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in short : is the equation ὄφις Πύθων == अहि बुध्न्य ahi budʰnya widely accepted by scholars ?

Python and Ahi Budhnya/Ahirbudhnya are both a famous serpent, the first one in the Greek mythology, the second one in the Veda(b).


full details :

I have two questions about Watkins' How to kill a dragon, chapter 47 where I read the following statement, first equated by Vladimir Toporov in 1974(a) : the words Πύθων pȳ́tʰon and बुध्न्य budʰn-ya share the same IE origin, namely *bʰudʰ- with a "perfectly regular"(c) application of well-known phonological rules, including the "Grassmann's aspiration dissimilation"(c) law.

* bʰudʰ- → (Greek) pʰutʰ- → putʰ-
* bʰudʰ- → (Vedic) bʰudʰ- → budʰ- 

The vedic word बुध्न budʰna means "the bottom" (see e.g. the text (b)). Watkins considers that both words represent "a relic"(c) of an IE mythological monster, the "*ogʰi- bʰudʰ-"(d) one. Moreover, it's obviously true as Watking recalls it, that *ogʰi- (and similar forms) is the well-known root explaining at once ὄφις and अहि.

Up to this point there's nothing to say against these hypothesis. But I would like to discuss two details :

  • what about the IE root *bʰudʰn- ? Watkins describes it as a doublet, connected with another root *dʰubʰ- (Slavic dЪno, Russian dno, "bottom"). It's exactly what I read here, s.v. dheub. But except the Vedic word, is there any other relic of *bʰudʰn- ?

  • the upsilon being long in Πύθων but short in budʰnya, Watkins gives the following explanation : "The long ū in Πύ̄θων, not mentioned by Toporov, is doubtless due to expressive lenghtening, like the ū in Greek κλῦθι 'hear!' (Ved. śrudhi), West Germanic *hlūd ('loud') Greek (κλυτός)"(e).

    Why not ? But one page further I read the following statement about another Greek word with whom a parallel is established, Typhōn : "The quantity of the u varies: the etymological short in Typhaōn, Typhōeus, the expressively lengthened ū in Typhōn, Typhōs"(f). Is there any other example of such a variation of vowel length within the relics of an IE root ?



(a) Toporov, 1974, ΠYΘΩΝ, Ahi Budhnya, Badjak i dr. Etimologija

(b) RigVedia, 7.34.16 and 17 :

अब्जामुक्थैरहिं गृणीषे बुध्ने नदीनां रजस्सु षीदन् ॥१६॥
मा नोऽहिर्बुध्न्यो रिषे धान्मा यज्ञो अस्य स्रिधदृतायोः ॥१७॥

abjāmukthairahiṃ gṛṇīṣe budhne nadīnāṃ rajassu ṣīdan ॥16॥
mā no'hirbudhnyo riṣe dhānmā yajño asya sridhadṛtāyoḥ ॥17॥

Watkin's translations (How to kill a dragon, page 460) :

With songs I praise the water-born serpent
sitting in darkness in the depths of the rivers.
May the Serpent of the Deep not bring us to harm;
may the worship of this (singer) who seeks truth not go wrong.

(c) Waktins, How to kill a dragon, p.460

(d) Waktins, How to kill a dragon, p.460

(e) Waktins, How to kill a dragon, p.461

(f) Waktins, How to kill a dragon, p.462

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    I love that "doubtless" in Watkins explanation. Of course, "expressive lengthening" must be the explanation! I feel like it's more of a last resort when no other good explanation exists (or, in the words of Sihler, "a gong announcing the lack of a real explanation"). That said, these certainly seem to be related. – brass tacks Jan 19 '17 at 18:40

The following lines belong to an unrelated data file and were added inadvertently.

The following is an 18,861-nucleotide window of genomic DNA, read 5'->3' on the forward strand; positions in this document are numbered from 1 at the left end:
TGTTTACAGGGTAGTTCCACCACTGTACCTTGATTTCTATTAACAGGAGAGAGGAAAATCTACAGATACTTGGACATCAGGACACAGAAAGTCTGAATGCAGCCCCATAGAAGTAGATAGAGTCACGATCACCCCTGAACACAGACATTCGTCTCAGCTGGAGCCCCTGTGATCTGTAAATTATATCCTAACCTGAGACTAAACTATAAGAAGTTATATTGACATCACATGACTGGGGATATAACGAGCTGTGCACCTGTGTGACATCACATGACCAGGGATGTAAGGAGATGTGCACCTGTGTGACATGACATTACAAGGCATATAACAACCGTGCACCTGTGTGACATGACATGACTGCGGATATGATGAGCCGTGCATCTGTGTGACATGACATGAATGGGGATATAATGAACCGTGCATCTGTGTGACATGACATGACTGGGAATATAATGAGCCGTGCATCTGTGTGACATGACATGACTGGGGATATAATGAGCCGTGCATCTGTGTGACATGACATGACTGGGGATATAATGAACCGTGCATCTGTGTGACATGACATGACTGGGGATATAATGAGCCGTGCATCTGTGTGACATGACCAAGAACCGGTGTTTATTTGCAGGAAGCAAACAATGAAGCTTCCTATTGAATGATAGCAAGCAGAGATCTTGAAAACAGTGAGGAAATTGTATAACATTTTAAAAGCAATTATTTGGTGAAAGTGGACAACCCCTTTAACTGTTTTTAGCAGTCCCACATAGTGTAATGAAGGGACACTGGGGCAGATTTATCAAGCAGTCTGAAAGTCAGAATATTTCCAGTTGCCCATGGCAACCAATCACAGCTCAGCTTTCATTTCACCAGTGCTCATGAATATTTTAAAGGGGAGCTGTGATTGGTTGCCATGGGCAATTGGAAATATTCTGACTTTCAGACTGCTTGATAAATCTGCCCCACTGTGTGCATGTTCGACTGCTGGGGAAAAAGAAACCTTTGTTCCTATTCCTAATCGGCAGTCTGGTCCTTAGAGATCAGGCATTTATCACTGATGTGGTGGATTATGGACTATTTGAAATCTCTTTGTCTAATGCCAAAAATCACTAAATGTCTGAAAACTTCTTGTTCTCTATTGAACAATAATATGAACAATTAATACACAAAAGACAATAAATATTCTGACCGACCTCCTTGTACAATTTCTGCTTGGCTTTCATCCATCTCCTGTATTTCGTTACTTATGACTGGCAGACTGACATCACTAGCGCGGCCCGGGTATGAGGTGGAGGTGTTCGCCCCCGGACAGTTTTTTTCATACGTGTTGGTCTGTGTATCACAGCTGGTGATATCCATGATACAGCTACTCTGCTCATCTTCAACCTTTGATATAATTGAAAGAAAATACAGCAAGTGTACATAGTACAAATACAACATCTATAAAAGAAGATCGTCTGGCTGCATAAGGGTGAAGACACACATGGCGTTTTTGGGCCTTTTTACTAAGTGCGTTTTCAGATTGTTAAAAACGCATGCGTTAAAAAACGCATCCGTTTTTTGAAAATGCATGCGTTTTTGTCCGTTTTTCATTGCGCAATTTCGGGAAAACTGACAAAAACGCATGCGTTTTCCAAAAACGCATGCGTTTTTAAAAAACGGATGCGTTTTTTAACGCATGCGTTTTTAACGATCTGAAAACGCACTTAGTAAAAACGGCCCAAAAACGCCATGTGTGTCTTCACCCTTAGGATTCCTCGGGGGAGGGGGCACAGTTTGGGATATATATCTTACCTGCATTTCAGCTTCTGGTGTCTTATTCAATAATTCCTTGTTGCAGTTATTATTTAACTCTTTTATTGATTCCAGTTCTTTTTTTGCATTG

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    IE *bʰudʰ-men- (based on Beekes and de Vaan): OE botem, bodan; ON botn; OHG bodam; OS bothme; Lat. fundus; Greek πυθμήν; MIr. bond, bonn 'sole, basis'; Av. būna; Skt. budhná- etc. – Alex B. Jan 20 '17 at 20:22
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    @suizokukan Are you aware of Daniel Ogden research (U of Exeter)? For instance, Ogden 2013, Drakon (OUP). – Alex B. Jan 20 '17 at 21:25
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    @AlexB: If I said something stupid, no need to respect it. If there is strong evidence for expressive lengthening in this word, I would be interested in knowing what it is. My impression is that it is very difficult to be certain about when and how expressive sound changes occur. – brass tacks Jan 20 '17 at 21:28
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    It's an interesting equation, but it's not clear to me what exactly you're asking. For the first question, there are other cognate nouns, as other commenters have mentioned, but there's no "IE root *bʰudʰn-"; it's not clear there's any verbal root these nouns are derived from (since the obvious choice, *bʰeudʰ-, has completely different semantics, "be awake/attentive"). For the second question, are you asking whether there are other supposed examples of "expressive lengthening"? If so, yes, but as @sumelic says, it's a type of explanation that's inherently ad hoc and hard to prove. – TKR Jan 21 '17 at 0:58
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I do not have the patience to type out all the Greek, but if you look in Beekes s.v. πυθμήν you will see that *bʰudʰ-men- has reflexes all across IE, including English “bottom”.

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